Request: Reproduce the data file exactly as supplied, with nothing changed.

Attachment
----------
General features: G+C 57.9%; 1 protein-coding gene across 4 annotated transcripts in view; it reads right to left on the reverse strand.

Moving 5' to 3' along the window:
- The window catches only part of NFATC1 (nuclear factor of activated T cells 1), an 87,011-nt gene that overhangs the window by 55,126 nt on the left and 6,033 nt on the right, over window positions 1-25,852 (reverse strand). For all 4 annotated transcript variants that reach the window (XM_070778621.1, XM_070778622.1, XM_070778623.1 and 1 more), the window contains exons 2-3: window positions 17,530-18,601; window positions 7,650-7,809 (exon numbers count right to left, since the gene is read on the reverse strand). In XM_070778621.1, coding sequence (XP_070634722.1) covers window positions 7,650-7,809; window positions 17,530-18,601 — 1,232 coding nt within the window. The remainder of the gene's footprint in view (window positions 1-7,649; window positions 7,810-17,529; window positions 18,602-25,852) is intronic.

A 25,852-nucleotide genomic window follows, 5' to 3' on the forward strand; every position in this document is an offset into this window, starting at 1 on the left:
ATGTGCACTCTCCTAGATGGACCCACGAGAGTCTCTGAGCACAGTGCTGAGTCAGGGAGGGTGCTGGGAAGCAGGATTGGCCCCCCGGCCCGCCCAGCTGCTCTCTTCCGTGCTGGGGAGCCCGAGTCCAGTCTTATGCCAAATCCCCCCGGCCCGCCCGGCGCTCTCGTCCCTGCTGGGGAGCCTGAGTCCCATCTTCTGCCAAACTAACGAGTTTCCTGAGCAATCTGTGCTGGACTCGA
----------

General features: G+C 57.9%; 1 protein-coding gene across 4 annotated transcripts in view; it reads right to left on the reverse strand.

Moving 5' to 3' along the window:
- The window catches only part of NFATC1 (nuclear factor of activated T cells 1), an 87,011-nt gene that overhangs the window by 55,126 nt on the left and 6,033 nt on the right, over window positions 1-25,852 (reverse strand). For all 4 annotated transcript variants that reach the window (XM_070778621.1, XM_070778622.1, XM_070778623.1 and 1 more), the window contains exons 2-3: window positions 17,530-18,601; window positions 7,650-7,809 (exon numbers count right to left, since the gene is read on the reverse strand). In XM_070778621.1, coding sequence (XP_070634722.1) covers window positions 7,650-7,809; window positions 17,530-18,601 — 1,232 coding nt within the window. The remainder of the gene's footprint in view (window positions 1-7,649; window positions 7,810-17,529; window positions 18,602-25,852) is intronic.

A 25,852-nucleotide genomic window follows, 5' to 3' on the forward strand; every position in this document is an offset into this window, starting at 1 on the left:
ATGTGCACTCTCCTAGATGGACCCACGAGAGTCTCTGAGCACAGTGCTGAGTCAGGGAGGGTGCTGGGAAGCAGGATTGGCCCCCCGGCCCGCCCAGCTGCTCTCTTCCGTGCTGGGGAGCCCGAGTCCAGTCTTATGCCAAATCCCCCCGGCCCGCCCGGCGCTCTCGTCCCTGCTGGGGAGCCTGAGTCCCATCTTCTGCCAAACTAACGAGTTTCCTGAGCAATCTGTGCTGGACTCGA